Brent, George(born: 1821 - died: 1870)
George Brent was born near Greensburg, KY; he and his parents were slaves owned by Louis C. Patterson. Brent's father gained his freedom and moved to Lexington, KY, where he secured a note for the purchase of his son. George Brent then moved to Lexington, was employed as a blacksmith and became a freeman when he paid off the note of $1,200 at the end of three years. A year prior to his freedom, George Brent married Mildred Smith, a free born woman from Campbellsville, KY. In 1837, the Brent family moved to Illinois, eventually settling in Springfield at 1417 East Adams Street. Springfield had become the capital of Illinois in 1837 thanks to the efforts of Abraham Lincoln and several others. The Brent family was among the first African Americans to settle in Sangamon County. George Brent became an ordained minister in 1864 and the following year was pastor of the Zion Baptist Church in Springfield. The church was formerly known as the Colored Baptist Church, that was started in 1838 [more information at the Zion Missionary Baptist Church website]. The first church building was constructed under the directorship of Rev. George Brent. He and three others made the bricks from which the church was built; Rev. Brent and the three men were owners of the brick yard. Rev. Brent was pastor of the Zion Baptist Church until 1887. George and Mildred Brent had four children in 1870, according to the U.S. Federal Census, February of that year, two of the children were killed when they were struck by lightning [see George Brent at Find A Grave]. For more see History of Sangamon County, Illinois; together with sketches of its cities by Inter-State Publishing Company (Chicago) [full-text available at Google Book Search]; and contact the Springfield, Illinois, African American History Foundation.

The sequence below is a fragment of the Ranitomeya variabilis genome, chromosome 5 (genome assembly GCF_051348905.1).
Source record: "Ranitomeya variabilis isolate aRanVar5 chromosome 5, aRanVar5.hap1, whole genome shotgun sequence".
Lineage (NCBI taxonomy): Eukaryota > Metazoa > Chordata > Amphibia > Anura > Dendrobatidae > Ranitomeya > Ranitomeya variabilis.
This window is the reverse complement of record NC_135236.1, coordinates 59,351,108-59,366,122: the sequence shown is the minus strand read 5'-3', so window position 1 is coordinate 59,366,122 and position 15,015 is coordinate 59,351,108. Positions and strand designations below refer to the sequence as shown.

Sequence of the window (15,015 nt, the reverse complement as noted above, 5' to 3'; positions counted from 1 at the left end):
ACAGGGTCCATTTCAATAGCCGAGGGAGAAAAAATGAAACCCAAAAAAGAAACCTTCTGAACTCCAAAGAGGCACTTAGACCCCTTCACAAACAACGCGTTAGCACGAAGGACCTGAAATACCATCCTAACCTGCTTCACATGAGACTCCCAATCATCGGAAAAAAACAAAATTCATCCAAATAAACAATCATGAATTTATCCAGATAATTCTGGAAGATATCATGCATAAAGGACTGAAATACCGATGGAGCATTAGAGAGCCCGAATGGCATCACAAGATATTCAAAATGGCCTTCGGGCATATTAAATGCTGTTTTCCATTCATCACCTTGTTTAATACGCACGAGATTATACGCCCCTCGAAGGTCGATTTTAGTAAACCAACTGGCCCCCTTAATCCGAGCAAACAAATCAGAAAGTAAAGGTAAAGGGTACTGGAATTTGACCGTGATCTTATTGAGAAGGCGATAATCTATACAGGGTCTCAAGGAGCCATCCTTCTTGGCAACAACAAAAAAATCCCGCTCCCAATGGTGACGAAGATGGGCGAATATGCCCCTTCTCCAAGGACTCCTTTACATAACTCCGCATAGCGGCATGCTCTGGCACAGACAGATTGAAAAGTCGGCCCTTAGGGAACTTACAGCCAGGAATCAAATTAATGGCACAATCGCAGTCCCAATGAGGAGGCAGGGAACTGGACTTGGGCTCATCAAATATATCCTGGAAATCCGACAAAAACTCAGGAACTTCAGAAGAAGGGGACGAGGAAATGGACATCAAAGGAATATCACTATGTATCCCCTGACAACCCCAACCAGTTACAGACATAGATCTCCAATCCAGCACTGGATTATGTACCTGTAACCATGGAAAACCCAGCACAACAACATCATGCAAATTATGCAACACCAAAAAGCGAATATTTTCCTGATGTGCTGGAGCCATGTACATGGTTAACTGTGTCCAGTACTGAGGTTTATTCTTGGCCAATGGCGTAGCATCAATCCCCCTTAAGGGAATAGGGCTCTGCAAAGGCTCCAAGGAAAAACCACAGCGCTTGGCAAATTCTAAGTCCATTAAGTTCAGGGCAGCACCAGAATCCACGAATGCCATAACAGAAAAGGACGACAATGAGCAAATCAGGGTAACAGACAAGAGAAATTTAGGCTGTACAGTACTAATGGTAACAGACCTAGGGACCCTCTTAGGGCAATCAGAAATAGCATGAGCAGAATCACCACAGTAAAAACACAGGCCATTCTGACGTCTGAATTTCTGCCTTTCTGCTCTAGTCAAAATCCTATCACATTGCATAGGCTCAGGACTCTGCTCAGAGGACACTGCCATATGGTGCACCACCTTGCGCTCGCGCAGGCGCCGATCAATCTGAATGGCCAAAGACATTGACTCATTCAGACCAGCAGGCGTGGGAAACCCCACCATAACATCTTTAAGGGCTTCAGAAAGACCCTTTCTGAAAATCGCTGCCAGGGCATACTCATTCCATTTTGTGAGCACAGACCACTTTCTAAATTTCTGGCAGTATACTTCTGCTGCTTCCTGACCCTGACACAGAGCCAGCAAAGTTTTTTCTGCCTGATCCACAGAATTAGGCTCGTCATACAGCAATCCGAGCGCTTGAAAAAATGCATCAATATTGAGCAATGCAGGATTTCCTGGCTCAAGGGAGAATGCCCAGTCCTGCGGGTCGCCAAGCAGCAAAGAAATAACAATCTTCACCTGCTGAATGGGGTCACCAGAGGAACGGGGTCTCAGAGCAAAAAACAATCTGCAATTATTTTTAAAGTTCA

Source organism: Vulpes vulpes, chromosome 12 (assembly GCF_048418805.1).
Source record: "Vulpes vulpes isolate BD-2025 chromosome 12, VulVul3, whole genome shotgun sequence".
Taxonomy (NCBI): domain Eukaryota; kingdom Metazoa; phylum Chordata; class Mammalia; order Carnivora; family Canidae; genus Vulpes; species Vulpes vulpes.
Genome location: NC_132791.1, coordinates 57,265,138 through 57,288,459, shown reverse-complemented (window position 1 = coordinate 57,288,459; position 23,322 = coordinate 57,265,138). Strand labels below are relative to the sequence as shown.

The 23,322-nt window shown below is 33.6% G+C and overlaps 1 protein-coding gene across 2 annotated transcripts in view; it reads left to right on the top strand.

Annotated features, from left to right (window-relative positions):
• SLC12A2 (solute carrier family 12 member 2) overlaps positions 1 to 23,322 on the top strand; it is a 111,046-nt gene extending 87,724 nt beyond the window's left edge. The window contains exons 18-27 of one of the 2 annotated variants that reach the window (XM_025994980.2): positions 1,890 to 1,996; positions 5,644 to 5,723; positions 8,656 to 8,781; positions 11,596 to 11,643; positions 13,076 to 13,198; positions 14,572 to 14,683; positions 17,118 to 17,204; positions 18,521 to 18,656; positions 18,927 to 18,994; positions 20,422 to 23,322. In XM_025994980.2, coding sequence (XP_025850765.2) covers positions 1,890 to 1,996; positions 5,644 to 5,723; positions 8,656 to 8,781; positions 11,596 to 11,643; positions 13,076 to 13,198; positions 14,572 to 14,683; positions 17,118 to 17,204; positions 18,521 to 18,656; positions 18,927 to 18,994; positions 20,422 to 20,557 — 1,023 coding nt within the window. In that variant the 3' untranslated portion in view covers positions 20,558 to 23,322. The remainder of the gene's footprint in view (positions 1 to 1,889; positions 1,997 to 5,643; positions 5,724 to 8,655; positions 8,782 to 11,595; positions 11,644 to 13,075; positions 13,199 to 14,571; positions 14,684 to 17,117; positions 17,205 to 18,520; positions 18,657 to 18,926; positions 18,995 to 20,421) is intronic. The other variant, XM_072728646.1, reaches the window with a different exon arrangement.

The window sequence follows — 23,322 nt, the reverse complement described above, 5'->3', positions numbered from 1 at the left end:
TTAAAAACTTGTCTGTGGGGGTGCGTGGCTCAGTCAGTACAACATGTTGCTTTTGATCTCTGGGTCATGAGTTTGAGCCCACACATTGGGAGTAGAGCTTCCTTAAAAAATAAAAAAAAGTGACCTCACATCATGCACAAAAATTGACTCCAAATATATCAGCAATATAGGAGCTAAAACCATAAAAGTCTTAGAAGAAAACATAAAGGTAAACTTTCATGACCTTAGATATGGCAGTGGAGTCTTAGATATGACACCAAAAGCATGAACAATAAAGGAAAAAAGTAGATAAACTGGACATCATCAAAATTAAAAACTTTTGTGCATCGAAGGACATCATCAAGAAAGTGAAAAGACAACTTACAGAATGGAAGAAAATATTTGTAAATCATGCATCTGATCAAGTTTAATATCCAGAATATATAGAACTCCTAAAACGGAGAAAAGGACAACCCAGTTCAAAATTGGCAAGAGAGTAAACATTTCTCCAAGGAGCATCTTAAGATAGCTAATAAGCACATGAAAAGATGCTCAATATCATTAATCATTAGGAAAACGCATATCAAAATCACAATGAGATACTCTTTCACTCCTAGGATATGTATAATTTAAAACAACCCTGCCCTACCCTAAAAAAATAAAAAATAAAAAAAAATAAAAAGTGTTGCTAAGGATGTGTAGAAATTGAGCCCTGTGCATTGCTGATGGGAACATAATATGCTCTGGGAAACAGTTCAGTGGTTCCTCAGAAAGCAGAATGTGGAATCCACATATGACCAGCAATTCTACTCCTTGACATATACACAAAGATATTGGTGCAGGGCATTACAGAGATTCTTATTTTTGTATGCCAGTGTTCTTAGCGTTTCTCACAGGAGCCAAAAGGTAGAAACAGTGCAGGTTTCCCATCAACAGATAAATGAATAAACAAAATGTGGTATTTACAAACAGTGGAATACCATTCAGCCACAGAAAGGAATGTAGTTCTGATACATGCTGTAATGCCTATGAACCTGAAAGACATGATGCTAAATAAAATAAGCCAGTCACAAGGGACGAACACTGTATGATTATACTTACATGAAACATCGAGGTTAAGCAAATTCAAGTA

*The last name is spelled as Brents and Brentz in the census records.